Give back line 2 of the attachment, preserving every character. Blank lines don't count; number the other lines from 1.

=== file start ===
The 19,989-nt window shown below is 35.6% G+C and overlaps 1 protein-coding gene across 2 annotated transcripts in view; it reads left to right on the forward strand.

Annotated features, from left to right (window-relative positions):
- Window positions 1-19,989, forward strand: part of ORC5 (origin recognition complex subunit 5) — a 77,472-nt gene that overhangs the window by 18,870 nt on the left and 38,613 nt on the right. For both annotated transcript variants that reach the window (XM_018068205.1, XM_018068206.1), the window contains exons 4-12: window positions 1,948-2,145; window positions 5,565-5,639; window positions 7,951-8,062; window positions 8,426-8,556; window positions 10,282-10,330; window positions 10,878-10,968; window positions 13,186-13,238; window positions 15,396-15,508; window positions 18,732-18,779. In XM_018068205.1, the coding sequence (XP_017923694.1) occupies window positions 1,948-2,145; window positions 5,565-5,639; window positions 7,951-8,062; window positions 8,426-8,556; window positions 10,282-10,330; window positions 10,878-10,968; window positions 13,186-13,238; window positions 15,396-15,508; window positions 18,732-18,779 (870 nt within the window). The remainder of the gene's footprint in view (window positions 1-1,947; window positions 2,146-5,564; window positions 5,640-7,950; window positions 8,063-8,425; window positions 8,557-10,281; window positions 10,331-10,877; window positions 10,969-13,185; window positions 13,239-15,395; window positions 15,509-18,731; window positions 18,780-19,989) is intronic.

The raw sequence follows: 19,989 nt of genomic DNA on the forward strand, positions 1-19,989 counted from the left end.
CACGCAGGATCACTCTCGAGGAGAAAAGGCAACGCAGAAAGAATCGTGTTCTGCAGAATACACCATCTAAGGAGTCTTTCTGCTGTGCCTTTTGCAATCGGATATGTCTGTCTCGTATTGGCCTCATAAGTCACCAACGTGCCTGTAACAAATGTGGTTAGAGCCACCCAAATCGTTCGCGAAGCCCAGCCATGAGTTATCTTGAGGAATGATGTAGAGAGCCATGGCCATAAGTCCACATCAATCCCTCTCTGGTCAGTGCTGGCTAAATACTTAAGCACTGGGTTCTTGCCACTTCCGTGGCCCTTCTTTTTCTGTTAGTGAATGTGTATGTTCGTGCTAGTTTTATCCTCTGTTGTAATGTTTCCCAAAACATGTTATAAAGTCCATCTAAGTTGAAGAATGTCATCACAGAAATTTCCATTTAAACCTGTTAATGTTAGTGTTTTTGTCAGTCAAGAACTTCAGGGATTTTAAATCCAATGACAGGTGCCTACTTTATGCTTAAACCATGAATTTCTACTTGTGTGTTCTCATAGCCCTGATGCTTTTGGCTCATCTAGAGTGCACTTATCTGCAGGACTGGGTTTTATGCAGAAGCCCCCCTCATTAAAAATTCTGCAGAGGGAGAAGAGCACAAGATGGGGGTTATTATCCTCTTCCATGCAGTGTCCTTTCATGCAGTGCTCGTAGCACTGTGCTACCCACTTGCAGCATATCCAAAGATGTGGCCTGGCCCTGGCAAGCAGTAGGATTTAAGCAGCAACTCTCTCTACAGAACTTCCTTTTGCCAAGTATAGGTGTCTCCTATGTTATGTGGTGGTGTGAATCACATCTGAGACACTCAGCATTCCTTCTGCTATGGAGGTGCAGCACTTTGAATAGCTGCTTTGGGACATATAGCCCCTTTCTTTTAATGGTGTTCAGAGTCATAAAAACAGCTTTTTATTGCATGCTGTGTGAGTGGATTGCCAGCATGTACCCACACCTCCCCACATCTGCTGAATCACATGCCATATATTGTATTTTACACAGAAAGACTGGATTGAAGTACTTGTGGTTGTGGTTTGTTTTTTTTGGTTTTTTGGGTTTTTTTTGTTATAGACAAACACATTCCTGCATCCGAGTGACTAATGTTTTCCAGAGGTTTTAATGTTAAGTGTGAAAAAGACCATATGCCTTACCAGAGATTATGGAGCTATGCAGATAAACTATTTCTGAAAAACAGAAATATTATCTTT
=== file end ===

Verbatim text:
Annotated features, from left to right (window-relative positions):